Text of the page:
Your cornbread recipe has been in the oven for 30 minutes so far, the color is lovely, and the house smells awesome. My wife and eldest girl just perked up in the living room and was like "Whats that?????" Soon as I said cornbread, my wife goes "Yeah, is it the one form the internet?" I thought I'd let you know my people are already excited and it isnt even out of the oven yet....
I'll post later with taste results and maybe a photo.
Hey Zolablue, I am exactly the same when it comes to anything corn. I love it all. I knew that Reinhart said in the BBA that he expanded on his cornbread recipe from Brother Juniper's but that recipe didn't interest me because it has bacon on it and I don't eat meat. And now Paddyscake has mentioned that he had a Polenta soaker. To me one of the really great things about the recipe I baked is that the unsoaked Polenta adds a little crunch in each bite. YUM!
Tattoedtonka - what is the verdict??
I'm going to have to make both recipes! And I'm sure I will. I love the crunch of polenta too which, btw, is wonderful in Reinhart's Anadama bread if you haven't tried it yet. It is really good bread. Interestingly, in his BBA cornbread recipe it sounds like he would even prefer crispy chicken skin over the bacon. Now that has gotta be some rich cornbread. Unlike you, I do eat meat so I will try it all. I did print this recipe and am going to make it soon. It is making me hungry for a polenta-layered, cooked sausage in marinara with smoked mozzarella recipe I make of Mario Batali's. Polenta rules!!!
You will not be disappointed with Anadama or BBA cornbread, both have soakers and a wonderful crunch.
Tigressbakes..I dont eat bacon either..I just left it out, it was awesome!
Let me know how the cornbread turns out!
i will try the Anadama Bread - I have been curious about that recipe.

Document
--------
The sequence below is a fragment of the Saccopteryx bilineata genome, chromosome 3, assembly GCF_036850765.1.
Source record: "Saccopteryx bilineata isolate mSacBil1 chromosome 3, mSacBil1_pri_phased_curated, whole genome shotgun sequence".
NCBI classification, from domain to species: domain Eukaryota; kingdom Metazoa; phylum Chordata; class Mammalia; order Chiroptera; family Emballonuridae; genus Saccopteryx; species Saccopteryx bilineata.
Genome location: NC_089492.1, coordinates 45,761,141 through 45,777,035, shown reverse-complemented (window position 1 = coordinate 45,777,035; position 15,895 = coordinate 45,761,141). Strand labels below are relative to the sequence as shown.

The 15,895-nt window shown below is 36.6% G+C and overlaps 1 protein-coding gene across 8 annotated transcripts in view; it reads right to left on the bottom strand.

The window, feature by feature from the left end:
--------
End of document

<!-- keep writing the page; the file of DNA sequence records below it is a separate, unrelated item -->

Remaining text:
The cornbread was very good, just as you said, very moist. I made a newbie type of mistake though. I did the whole tookpick in the middle part, and thought it was good, so I pulled it out. After sitting abit I cut into it to find the core still wet, kind of like a big twinkie. Everything on perimeter done but not the core.
So back in the oven for another 15, and it came out superb. I took half of it (it did make quite a bit) to work this morning to share with the guys.
Thank you again for your recipe and help.
Wow what a great flavor. I see what you mean about being careful. Everyone had 3 pieces an a couple are thinking of a take home. I didn't get quite the Carmel color you did on the top crust. It took a little longer than I planned on in the oven also. It was 70 minutes at 350f and then a lighter color top. It was done through, I didn't want to dry it out. I won't post a picture since yours is so beautiful!
This is definitely a winner. I had to drive 20 miles to find the Polenta (uncooked) so I bought extra for another batch :>)
i am very glad that you and yours enjoyed the cornbread!
I also found that it took a while to bake it through, my 40 minutes was longer than what Reinhart called for in the book also.
This is DEFINITELY one in my make again file, - even though I am very new to bread baking of the yeasted and sourdough variety, I have actually baked quite a few different types of cornbread over the years, and this one feels like one I have been trying to get to.
Again, so glad that you enjoyed it. And yes Eric - I was completely serious when I said 'watch out'! Really I am glad that I gave half of it away because I would have really been in trouble! ...hmm, now I am thinking I should have kept just a little more of it!
I finally baked your cornbread recipe last week. YUM, was it ever good! I used frozen corn but had a mixture of both sweet white and golden so it was really pretty like yours above. I made a wonderful stew using dried cannellini beans, chicken stock, veggies, fresh herbs and some beautiful ham. We poured the stew over hunks of steaming hot-from-the-oven cornbread and OMG! Then the next day I had to try some reheated with a bit of butter and range wildflower honey and another piece for a different meal with citrus blossom honey. YUM, is all I can say. And that little crunch from the polenta is great. Thanks for the recipe.